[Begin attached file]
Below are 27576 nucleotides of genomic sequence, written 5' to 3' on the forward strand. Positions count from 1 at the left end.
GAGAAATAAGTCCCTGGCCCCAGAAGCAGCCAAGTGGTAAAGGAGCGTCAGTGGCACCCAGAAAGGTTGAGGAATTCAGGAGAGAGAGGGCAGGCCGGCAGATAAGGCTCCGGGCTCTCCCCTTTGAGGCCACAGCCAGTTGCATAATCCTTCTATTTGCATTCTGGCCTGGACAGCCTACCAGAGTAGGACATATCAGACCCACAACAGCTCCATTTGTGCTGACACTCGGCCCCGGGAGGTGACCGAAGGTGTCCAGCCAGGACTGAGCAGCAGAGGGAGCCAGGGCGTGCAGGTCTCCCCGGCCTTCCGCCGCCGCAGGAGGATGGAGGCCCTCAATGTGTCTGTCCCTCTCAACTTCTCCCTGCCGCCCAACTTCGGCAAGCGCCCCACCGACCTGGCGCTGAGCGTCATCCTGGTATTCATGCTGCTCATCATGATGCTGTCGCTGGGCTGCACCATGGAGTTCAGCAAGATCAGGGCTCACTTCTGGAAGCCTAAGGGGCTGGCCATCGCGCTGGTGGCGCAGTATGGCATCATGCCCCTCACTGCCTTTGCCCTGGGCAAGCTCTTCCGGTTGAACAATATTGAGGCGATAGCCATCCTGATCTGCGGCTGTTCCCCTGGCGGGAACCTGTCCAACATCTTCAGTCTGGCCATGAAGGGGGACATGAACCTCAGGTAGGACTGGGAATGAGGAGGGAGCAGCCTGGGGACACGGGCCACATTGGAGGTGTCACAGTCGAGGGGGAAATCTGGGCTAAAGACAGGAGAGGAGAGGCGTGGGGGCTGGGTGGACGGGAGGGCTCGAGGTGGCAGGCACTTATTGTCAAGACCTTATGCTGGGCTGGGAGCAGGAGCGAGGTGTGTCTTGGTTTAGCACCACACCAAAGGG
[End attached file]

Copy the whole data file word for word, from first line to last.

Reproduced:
Below are 27576 nucleotides of genomic sequence, written 5' to 3' on the forward strand. Positions count from 1 at the left end.
GAGAAATAAGTCCCTGGCCCCAGAAGCAGCCAAGTGGTAAAGGAGCGTCAGTGGCACCCAGAAAGGTTGAGGAATTCAGGAGAGAGAGGGCAGGCCGGCAGATAAGGCTCCGGGCTCTCCCCTTTGAGGCCACAGCCAGTTGCATAATCCTTCTATTTGCATTCTGGCCTGGACAGCCTACCAGAGTAGGACATATCAGACCCACAACAGCTCCATTTGTGCTGACACTCGGCCCCGGGAGGTGACCGAAGGTGTCCAGCCAGGACTGAGCAGCAGAGGGAGCCAGGGCGTGCAGGTCTCCCCGGCCTTCCGCCGCCGCAGGAGGATGGAGGCCCTCAATGTGTCTGTCCCTCTCAACTTCTCCCTGCCGCCCAACTTCGGCAAGCGCCCCACCGACCTGGCGCTGAGCGTCATCCTGGTATTCATGCTGCTCATCATGATGCTGTCGCTGGGCTGCACCATGGAGTTCAGCAAGATCAGGGCTCACTTCTGGAAGCCTAAGGGGCTGGCCATCGCGCTGGTGGCGCAGTATGGCATCATGCCCCTCACTGCCTTTGCCCTGGGCAAGCTCTTCCGGTTGAACAATATTGAGGCGATAGCCATCCTGATCTGCGGCTGTTCCCCTGGCGGGAACCTGTCCAACATCTTCAGTCTGGCCATGAAGGGGGACATGAACCTCAGGTAGGACTGGGAATGAGGAGGGAGCAGCCTGGGGACACGGGCCACATTGGAGGTGTCACAGTCGAGGGGGAAATCTGGGCTAAAGACAGGAGAGGAGAGGCGTGGGGGCTGGGTGGACGGGAGGGCTCGAGGTGGCAGGCACTTATTGTCAAGACCTTATGCTGGGCTGGGAGCAGGAGCGAGGTGTGTCTTGGTTTAGCACCACACCAAAGGG